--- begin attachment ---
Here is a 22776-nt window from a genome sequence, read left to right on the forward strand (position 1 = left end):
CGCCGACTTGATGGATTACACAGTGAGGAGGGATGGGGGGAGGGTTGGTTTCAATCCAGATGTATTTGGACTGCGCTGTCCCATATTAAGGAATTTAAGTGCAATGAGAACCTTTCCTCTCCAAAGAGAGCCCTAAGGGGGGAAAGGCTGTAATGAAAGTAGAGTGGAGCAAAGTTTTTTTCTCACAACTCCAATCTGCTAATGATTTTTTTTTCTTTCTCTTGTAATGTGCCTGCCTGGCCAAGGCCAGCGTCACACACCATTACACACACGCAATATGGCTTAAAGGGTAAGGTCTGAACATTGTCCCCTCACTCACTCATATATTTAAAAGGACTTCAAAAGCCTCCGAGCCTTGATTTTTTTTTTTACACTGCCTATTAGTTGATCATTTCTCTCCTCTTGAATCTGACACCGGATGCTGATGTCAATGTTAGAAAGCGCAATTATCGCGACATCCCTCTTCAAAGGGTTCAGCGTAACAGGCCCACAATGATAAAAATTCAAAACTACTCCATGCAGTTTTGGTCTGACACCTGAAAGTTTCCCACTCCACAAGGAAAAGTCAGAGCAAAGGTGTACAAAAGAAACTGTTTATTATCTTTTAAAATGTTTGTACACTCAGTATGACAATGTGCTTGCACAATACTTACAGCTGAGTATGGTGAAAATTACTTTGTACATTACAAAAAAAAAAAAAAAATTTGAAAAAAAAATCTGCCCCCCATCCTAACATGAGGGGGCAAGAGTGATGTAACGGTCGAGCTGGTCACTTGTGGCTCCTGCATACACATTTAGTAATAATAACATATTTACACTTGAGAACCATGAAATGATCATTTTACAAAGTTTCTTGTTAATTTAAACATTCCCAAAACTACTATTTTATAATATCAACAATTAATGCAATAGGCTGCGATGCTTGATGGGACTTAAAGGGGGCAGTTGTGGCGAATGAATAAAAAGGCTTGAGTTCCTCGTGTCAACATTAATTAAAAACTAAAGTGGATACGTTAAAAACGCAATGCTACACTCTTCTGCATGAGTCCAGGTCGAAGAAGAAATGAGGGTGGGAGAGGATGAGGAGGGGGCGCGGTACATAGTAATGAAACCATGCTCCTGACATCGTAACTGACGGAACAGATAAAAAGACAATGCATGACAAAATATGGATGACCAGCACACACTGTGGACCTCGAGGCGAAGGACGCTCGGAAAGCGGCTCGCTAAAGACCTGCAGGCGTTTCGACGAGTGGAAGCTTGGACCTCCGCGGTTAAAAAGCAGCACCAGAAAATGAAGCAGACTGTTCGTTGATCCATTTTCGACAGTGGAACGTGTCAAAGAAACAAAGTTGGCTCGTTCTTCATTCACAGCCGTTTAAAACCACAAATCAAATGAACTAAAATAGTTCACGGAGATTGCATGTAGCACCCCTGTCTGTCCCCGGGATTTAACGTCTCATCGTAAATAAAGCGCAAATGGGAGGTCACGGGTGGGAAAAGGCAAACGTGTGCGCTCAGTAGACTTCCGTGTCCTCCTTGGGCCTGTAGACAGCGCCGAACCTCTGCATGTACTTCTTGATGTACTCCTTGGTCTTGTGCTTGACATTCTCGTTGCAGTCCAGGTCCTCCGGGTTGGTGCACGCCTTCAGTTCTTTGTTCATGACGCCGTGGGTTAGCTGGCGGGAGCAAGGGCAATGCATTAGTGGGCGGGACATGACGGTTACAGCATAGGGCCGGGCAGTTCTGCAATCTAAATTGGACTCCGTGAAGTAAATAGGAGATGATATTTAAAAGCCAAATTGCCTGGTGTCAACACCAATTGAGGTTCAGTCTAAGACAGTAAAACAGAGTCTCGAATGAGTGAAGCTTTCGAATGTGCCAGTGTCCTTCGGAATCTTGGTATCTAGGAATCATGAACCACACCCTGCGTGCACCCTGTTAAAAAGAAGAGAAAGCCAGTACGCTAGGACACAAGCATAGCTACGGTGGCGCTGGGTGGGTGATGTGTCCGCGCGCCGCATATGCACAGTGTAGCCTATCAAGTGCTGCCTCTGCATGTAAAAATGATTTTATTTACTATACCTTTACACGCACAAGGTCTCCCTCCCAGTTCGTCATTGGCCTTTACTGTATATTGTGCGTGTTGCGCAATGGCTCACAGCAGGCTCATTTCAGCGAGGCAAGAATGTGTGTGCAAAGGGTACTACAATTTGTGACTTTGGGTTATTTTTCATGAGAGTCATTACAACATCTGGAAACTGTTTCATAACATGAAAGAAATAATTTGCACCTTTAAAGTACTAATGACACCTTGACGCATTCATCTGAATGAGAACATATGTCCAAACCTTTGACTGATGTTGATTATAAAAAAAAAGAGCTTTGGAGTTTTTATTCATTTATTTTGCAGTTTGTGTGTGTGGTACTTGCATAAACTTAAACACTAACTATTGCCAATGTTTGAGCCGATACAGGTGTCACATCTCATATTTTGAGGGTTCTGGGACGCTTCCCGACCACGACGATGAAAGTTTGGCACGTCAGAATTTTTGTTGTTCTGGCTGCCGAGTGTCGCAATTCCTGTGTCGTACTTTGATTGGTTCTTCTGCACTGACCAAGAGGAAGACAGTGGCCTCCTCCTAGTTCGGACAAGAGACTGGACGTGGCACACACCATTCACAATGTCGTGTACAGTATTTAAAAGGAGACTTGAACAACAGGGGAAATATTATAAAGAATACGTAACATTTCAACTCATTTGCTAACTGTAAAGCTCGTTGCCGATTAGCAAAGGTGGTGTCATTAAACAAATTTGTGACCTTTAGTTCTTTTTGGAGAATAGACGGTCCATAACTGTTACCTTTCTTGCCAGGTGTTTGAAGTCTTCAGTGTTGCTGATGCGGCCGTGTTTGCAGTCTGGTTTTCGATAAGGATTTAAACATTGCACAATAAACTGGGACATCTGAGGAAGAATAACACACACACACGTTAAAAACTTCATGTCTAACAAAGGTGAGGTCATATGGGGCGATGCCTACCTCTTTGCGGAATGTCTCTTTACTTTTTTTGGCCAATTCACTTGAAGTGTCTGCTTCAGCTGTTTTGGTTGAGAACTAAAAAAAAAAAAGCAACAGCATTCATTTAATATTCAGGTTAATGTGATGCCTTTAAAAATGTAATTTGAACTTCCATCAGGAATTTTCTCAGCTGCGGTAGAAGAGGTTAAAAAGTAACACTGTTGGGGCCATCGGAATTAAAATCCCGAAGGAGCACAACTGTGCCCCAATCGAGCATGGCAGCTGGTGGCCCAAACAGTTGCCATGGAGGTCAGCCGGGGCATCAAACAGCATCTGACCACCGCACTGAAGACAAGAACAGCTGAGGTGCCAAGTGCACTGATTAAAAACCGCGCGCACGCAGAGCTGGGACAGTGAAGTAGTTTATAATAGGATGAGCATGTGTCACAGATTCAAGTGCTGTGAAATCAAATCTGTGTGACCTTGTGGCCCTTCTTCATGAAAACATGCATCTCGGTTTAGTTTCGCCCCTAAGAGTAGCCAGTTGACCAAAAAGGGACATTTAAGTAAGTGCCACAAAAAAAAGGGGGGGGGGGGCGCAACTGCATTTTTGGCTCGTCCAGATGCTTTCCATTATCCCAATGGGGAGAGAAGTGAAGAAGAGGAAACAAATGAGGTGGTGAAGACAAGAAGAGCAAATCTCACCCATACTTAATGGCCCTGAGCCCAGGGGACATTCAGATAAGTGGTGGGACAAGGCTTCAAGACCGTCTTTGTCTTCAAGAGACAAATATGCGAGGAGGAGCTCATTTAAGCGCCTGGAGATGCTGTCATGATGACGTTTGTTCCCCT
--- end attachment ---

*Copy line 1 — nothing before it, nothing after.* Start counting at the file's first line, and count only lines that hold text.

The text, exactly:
Here is a 22776-nt window from a genome sequence, read left to right on the forward strand (position 1 = left end):